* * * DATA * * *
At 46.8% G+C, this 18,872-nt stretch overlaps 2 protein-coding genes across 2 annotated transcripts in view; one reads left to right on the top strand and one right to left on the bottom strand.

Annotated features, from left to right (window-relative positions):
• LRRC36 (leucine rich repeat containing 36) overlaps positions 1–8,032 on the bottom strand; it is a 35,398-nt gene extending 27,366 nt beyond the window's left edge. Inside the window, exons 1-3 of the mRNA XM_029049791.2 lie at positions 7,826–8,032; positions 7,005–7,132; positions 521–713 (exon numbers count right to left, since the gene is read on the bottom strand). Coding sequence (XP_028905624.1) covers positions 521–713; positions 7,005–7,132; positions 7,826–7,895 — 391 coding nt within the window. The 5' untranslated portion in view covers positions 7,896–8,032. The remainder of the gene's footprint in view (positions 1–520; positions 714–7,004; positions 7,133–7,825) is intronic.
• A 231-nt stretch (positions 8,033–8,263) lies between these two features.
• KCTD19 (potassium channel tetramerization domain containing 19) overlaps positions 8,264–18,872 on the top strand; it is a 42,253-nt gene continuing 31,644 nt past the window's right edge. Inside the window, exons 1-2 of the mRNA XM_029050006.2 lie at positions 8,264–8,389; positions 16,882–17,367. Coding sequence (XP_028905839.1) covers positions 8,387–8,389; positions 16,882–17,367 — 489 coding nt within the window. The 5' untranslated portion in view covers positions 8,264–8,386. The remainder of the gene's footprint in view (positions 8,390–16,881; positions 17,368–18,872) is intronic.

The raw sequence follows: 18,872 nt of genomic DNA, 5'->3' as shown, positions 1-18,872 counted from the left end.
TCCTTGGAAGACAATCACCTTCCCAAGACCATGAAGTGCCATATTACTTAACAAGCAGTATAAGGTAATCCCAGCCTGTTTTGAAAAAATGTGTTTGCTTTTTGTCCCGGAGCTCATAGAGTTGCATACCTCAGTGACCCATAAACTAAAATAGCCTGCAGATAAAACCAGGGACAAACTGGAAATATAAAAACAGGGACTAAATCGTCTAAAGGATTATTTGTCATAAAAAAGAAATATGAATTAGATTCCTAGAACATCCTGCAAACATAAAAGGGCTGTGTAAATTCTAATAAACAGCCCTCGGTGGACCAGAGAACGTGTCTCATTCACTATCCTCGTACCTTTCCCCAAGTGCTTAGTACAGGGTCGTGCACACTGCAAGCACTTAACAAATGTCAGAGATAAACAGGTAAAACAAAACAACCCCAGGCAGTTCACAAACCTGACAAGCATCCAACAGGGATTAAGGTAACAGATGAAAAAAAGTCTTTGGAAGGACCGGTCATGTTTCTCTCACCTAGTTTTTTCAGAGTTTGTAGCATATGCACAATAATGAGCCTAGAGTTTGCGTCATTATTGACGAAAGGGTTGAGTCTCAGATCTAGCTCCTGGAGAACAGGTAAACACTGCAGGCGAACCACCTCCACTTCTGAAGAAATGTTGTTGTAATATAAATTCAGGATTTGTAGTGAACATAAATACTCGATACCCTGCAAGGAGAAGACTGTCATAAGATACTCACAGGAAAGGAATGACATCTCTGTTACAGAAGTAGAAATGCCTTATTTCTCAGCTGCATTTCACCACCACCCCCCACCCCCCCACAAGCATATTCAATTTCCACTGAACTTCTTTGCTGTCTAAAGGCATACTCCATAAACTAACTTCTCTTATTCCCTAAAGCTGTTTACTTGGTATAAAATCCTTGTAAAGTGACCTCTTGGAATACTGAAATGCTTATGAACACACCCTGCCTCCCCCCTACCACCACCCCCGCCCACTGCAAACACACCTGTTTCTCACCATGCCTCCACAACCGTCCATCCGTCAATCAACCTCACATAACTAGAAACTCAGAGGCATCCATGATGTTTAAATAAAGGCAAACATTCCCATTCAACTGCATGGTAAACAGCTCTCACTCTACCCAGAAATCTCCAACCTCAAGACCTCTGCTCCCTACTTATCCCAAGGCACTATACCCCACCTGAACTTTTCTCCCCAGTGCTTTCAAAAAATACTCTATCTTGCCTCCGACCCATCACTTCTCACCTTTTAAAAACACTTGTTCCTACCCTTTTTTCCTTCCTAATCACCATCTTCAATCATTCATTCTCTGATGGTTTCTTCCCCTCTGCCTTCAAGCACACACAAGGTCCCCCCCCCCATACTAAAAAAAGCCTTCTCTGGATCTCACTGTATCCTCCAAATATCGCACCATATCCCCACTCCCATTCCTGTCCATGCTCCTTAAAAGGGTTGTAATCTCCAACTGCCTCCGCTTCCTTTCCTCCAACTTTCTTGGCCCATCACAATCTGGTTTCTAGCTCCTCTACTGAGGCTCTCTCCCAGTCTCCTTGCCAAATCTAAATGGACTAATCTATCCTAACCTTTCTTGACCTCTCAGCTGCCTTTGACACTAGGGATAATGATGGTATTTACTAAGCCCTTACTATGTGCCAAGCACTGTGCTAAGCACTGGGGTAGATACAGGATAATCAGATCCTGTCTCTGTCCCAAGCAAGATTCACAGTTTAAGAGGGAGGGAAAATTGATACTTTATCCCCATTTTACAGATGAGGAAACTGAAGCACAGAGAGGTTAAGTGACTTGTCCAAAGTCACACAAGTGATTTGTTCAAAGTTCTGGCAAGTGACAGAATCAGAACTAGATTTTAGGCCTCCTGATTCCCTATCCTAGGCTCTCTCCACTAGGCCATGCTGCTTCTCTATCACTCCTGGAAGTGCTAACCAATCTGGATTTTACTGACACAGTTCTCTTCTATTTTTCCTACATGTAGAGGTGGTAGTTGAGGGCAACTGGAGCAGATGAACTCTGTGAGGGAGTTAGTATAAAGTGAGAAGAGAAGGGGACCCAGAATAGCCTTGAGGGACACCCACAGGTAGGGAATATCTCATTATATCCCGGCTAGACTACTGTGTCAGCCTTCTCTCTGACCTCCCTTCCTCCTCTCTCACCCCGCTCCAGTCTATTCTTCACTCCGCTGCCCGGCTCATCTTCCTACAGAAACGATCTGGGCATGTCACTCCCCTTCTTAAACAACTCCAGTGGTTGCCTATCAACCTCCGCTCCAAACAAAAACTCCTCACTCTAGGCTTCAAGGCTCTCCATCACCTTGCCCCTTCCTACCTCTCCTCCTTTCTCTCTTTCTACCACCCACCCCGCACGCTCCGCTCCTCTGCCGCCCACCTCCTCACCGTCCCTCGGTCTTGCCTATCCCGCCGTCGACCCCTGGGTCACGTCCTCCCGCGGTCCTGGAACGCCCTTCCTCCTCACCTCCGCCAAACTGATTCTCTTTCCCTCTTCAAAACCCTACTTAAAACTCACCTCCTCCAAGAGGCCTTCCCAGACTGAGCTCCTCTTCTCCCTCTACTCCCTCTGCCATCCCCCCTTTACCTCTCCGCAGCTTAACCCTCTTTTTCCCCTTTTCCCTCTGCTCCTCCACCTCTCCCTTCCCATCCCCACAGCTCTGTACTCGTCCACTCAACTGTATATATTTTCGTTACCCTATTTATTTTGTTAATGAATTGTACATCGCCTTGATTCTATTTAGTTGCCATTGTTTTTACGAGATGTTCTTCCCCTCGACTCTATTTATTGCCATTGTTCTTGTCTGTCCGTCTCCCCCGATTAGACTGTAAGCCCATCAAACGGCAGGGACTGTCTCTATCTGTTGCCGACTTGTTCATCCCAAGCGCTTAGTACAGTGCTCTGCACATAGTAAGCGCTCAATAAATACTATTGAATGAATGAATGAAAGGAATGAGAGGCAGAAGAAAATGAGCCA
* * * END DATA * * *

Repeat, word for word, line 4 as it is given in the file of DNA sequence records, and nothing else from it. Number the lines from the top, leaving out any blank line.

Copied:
• A 231-nt stretch (positions 8,033–8,263) lies between these two features.